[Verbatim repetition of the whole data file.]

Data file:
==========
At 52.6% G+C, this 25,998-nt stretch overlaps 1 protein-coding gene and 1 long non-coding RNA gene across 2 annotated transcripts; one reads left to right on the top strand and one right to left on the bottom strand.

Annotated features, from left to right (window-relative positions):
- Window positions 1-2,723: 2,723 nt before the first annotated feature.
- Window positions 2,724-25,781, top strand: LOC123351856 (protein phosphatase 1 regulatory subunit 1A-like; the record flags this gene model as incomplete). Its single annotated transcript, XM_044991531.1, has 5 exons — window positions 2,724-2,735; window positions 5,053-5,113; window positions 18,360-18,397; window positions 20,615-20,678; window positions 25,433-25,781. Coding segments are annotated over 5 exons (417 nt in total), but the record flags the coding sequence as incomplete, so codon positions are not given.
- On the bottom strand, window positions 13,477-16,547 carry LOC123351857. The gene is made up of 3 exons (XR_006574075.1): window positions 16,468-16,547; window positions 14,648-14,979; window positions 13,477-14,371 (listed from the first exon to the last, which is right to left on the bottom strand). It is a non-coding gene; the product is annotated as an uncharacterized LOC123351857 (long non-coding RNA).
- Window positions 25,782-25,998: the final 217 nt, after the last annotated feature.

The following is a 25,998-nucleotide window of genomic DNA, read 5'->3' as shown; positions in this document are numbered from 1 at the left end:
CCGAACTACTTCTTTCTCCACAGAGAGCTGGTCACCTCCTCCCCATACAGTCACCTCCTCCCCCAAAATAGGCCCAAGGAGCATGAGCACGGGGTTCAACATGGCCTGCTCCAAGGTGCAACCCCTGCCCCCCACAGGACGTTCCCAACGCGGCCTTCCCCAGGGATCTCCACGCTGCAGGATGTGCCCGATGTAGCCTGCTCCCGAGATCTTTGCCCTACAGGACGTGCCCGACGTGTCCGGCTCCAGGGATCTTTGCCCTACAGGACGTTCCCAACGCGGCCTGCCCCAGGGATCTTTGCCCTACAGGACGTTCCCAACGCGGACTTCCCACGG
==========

At 52.6% G+C, this 25,998-nt stretch overlaps 1 protein-coding gene and 1 long non-coding RNA gene across 2 annotated transcripts; one reads left to right on the top strand and one right to left on the bottom strand.

Annotated features, from left to right (window-relative positions):
- Window positions 1-2,723: 2,723 nt before the first annotated feature.
- Window positions 2,724-25,781, top strand: LOC123351856 (protein phosphatase 1 regulatory subunit 1A-like; the record flags this gene model as incomplete). Its single annotated transcript, XM_044991531.1, has 5 exons — window positions 2,724-2,735; window positions 5,053-5,113; window positions 18,360-18,397; window positions 20,615-20,678; window positions 25,433-25,781. Coding segments are annotated over 5 exons (417 nt in total), but the record flags the coding sequence as incomplete, so codon positions are not given.
- On the bottom strand, window positions 13,477-16,547 carry LOC123351857. The gene is made up of 3 exons (XR_006574075.1): window positions 16,468-16,547; window positions 14,648-14,979; window positions 13,477-14,371 (listed from the first exon to the last, which is right to left on the bottom strand). It is a non-coding gene; the product is annotated as an uncharacterized LOC123351857 (long non-coding RNA).
- Window positions 25,782-25,998: the final 217 nt, after the last annotated feature.

The following is a 25,998-nucleotide window of genomic DNA, read 5'->3' as shown; positions in this document are numbered from 1 at the left end:
CCGAACTACTTCTTTCTCCACAGAGAGCTGGTCACCTCCTCCCCATACAGTCACCTCCTCCCCCAAAATAGGCCCAAGGAGCATGAGCACGGGGTTCAACATGGCCTGCTCCAAGGTGCAACCCCTGCCCCCCACAGGACGTTCCCAACGCGGCCTTCCCCAGGGATCTCCACGCTGCAGGATGTGCCCGATGTAGCCTGCTCCCGAGATCTTTGCCCTACAGGACGTGCCCGACGTGTCCGGCTCCAGGGATCTTTGCCCTACAGGACGTTCCCAACGCGGCCTGCCCCAGGGATCTTTGCCCTACAGGACGTTCCCAACGCGGACTTCCCACGG